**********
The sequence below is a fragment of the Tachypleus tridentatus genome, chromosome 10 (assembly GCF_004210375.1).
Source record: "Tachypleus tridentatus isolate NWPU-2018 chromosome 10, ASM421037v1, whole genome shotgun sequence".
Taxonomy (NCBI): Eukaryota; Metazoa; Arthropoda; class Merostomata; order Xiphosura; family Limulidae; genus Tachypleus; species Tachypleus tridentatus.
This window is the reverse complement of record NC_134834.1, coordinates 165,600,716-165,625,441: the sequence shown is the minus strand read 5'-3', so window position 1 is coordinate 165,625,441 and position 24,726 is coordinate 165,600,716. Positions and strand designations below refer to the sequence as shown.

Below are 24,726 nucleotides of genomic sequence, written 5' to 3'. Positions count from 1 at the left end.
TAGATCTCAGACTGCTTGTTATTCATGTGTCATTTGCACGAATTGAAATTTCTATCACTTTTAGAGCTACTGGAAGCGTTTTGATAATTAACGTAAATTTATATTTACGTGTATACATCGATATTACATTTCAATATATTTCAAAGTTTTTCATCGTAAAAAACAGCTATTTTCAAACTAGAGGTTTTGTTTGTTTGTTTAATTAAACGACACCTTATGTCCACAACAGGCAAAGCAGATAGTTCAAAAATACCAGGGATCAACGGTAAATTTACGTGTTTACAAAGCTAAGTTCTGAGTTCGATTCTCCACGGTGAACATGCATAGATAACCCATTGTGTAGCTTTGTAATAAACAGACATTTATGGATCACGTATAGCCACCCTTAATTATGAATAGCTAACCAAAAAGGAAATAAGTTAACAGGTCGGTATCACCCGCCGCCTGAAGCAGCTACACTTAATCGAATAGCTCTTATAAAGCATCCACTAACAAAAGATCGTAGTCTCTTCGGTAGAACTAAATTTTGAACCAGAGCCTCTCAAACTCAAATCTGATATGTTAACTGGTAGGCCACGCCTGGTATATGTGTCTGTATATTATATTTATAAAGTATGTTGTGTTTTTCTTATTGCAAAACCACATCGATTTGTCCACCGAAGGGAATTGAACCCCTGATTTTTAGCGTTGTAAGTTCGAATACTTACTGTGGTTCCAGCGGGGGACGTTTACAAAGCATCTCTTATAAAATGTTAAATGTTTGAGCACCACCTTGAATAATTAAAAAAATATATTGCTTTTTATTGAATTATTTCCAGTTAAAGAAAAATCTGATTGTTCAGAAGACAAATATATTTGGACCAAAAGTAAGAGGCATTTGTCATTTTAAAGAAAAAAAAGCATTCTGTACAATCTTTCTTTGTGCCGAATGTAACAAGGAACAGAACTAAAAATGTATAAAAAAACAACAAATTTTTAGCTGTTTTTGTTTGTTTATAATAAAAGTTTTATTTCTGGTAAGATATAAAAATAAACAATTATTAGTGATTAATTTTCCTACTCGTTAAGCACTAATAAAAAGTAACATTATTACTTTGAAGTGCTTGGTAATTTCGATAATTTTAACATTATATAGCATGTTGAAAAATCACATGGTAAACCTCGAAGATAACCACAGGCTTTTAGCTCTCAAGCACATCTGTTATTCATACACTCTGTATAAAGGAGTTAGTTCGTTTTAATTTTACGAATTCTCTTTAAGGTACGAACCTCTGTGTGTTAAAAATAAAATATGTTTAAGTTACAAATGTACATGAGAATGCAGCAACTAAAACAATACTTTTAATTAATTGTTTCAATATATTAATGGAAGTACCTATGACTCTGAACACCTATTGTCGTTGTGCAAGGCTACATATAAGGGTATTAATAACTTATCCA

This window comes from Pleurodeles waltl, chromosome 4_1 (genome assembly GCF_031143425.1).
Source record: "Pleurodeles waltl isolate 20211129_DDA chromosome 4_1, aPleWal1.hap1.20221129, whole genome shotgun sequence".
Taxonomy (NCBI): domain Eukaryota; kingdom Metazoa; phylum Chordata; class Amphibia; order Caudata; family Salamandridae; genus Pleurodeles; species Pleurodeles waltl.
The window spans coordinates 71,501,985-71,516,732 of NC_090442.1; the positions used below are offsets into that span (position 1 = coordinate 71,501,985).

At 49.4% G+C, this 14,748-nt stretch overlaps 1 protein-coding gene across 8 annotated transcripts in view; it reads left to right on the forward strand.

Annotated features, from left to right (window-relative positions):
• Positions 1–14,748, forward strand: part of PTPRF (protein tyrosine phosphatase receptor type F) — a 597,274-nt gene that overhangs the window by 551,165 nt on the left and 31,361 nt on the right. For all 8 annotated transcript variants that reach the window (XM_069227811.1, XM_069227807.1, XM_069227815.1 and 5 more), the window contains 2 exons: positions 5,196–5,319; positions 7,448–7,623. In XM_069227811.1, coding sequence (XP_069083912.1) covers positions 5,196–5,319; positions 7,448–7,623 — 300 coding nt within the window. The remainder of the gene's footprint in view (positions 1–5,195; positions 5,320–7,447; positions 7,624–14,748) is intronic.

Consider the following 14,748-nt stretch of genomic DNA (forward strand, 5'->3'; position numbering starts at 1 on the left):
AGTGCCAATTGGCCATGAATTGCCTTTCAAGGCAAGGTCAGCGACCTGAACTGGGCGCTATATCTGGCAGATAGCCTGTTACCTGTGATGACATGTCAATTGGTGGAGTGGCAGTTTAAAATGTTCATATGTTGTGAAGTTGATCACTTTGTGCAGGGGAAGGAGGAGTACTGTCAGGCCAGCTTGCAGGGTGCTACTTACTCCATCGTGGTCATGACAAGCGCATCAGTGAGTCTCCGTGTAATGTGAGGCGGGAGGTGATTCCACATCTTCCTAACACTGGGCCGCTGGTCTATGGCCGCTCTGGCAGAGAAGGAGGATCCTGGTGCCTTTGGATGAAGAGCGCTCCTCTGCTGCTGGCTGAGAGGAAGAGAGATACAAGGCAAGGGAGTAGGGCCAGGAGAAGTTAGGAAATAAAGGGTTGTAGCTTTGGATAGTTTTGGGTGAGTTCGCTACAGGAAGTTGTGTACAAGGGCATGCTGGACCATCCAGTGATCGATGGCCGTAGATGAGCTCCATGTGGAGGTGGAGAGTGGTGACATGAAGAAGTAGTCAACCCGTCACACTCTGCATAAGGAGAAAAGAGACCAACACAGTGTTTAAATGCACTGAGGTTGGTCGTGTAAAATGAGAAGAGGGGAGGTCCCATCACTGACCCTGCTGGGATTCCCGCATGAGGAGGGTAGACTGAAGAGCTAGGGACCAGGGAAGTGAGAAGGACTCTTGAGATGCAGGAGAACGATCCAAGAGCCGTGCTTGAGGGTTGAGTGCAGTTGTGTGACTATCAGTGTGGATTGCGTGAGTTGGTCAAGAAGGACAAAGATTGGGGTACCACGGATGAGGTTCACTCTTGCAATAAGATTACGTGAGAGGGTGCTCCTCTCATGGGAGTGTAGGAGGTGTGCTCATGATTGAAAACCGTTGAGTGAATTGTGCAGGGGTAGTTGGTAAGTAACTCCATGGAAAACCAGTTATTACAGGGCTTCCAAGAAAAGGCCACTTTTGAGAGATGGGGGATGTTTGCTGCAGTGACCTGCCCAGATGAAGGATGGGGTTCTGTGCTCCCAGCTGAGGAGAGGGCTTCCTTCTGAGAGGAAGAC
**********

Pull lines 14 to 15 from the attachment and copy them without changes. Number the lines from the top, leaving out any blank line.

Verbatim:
Consider the following 14,748-nt stretch of genomic DNA (forward strand, 5'->3'; position numbering starts at 1 on the left):
AGTGCCAATTGGCCATGAATTGCCTTTCAAGGCAAGGTCAGCGACCTGAACTGGGCGCTATATCTGGCAGATAGCCTGTTACCTGTGATGACATGTCAATTGGTGGAGTGGCAGTTTAAAATGTTCATATGTTGTGAAGTTGATCACTTTGTGCAGGGGAAGGAGGAGTACTGTCAGGCCAGCTTGCAGGGTGCTACTTACTCCATCGTGGTCATGACAAGCGCATCAGTGAGTCTCCGTGTAATGTGAGGCGGGAGGTGATTCCACATCTTCCTAACACTGGGCCGCTGGTCTATGGCCGCTCTGGCAGAGAAGGAGGATCCTGGTGCCTTTGGATGAAGAGCGCTCCTCTGCTGCTGGCTGAGAGGAAGAGAGATACAAGGCAAGGGAGTAGGGCCAGGAGAAGTTAGGAAATAAAGGGTTGTAGCTTTGGATAGTTTTGGGTGAGTTCGCTACAGGAAGTTGTGTACAAGGGCATGCTGGACCATCCAGTGATCGATGGCCGTAGATGAGCTCCATGTGGAGGTGGAGAGTGGTGACATGAAGAAGTAGTCAACCCGTCACACTCTGCATAAGGAGAAAAGAGACCAACACAGTGTTTAAATGCACTGAGGTTGGTCGTGTAAAATGAGAAGAGGGGAGGTCCCATCACTGACCCTGCTGGGATTCCCGCATGAGGAGGGTAGACTGAAGAGCTAGGGACCAGGGAAGTGAGAAGGACTCTTGAGATGCAGGAGAACGATCCAAGAGCCGTGCTTGAGGGTTGAGTGCAGTTGTGTGACTATCAGTGTGGATTGCGTGAGTTGGTCAAGAAGGACAAAGATTGGGGTACCACGGATGAGGTTCACTCTTGCAATAAGATTACGTGAGAGGGTGCTCCTCTCATGGGAGTGTAGGAGGTGTGCTCATGATTGAAAACCGTTGAGTGAATTGTGCAGGGGTAGTTGGTAAGTAACTCCATGGAAAACCAGTTATTACAGGGCTTCCAAGAAAAGGCCACTTTTGAGAGATGGGGGATGTTTGCTGCAGTGACCTGCCCAGATGAAGGATGGGGTTCTGTGCTCCCAGCTGAGGAGAGGGCTTCCTTCTGAGAGGAAGAC